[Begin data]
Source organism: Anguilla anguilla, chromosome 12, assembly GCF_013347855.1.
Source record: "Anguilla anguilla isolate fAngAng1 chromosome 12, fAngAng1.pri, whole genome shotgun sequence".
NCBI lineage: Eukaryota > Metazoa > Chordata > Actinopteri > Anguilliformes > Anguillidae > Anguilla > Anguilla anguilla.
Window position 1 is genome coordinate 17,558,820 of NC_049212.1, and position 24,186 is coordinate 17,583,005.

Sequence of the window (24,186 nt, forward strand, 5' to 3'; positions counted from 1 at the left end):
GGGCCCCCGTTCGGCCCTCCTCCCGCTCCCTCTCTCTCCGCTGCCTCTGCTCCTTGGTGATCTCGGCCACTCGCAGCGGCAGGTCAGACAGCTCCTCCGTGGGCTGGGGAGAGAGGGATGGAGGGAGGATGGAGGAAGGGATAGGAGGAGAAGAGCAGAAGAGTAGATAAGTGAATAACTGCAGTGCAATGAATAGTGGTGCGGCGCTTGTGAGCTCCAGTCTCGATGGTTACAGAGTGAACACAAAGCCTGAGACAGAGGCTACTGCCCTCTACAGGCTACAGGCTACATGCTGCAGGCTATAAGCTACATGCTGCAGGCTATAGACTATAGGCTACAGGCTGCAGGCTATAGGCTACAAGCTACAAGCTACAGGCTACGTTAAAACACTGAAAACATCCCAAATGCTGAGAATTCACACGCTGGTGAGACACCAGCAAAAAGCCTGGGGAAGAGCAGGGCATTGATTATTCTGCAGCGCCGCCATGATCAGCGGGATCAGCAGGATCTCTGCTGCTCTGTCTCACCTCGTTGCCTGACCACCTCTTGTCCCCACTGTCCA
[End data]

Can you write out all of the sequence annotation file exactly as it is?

Source organism: Anguilla anguilla, chromosome 12, assembly GCF_013347855.1.
Source record: "Anguilla anguilla isolate fAngAng1 chromosome 12, fAngAng1.pri, whole genome shotgun sequence".
NCBI lineage: Eukaryota > Metazoa > Chordata > Actinopteri > Anguilliformes > Anguillidae > Anguilla > Anguilla anguilla.
Window position 1 is genome coordinate 17,558,820 of NC_049212.1, and position 24,186 is coordinate 17,583,005.

Sequence of the window (24,186 nt, forward strand, 5' to 3'; positions counted from 1 at the left end):
GGGCCCCCGTTCGGCCCTCCTCCCGCTCCCTCTCTCTCCGCTGCCTCTGCTCCTTGGTGATCTCGGCCACTCGCAGCGGCAGGTCAGACAGCTCCTCCGTGGGCTGGGGAGAGAGGGATGGAGGGAGGATGGAGGAAGGGATAGGAGGAGAAGAGCAGAAGAGTAGATAAGTGAATAACTGCAGTGCAATGAATAGTGGTGCGGCGCTTGTGAGCTCCAGTCTCGATGGTTACAGAGTGAACACAAAGCCTGAGACAGAGGCTACTGCCCTCTACAGGCTACAGGCTACATGCTGCAGGCTATAAGCTACATGCTGCAGGCTATAGACTATAGGCTACAGGCTGCAGGCTATAGGCTACAAGCTACAAGCTACAGGCTACGTTAAAACACTGAAAACATCCCAAATGCTGAGAATTCACACGCTGGTGAGACACCAGCAAAAAGCCTGGGGAAGAGCAGGGCATTGATTATTCTGCAGCGCCGCCATGATCAGCGGGATCAGCAGGATCTCTGCTGCTCTGTCTCACCTCGTTGCCTGACCACCTCTTGTCCCCACTGTCCA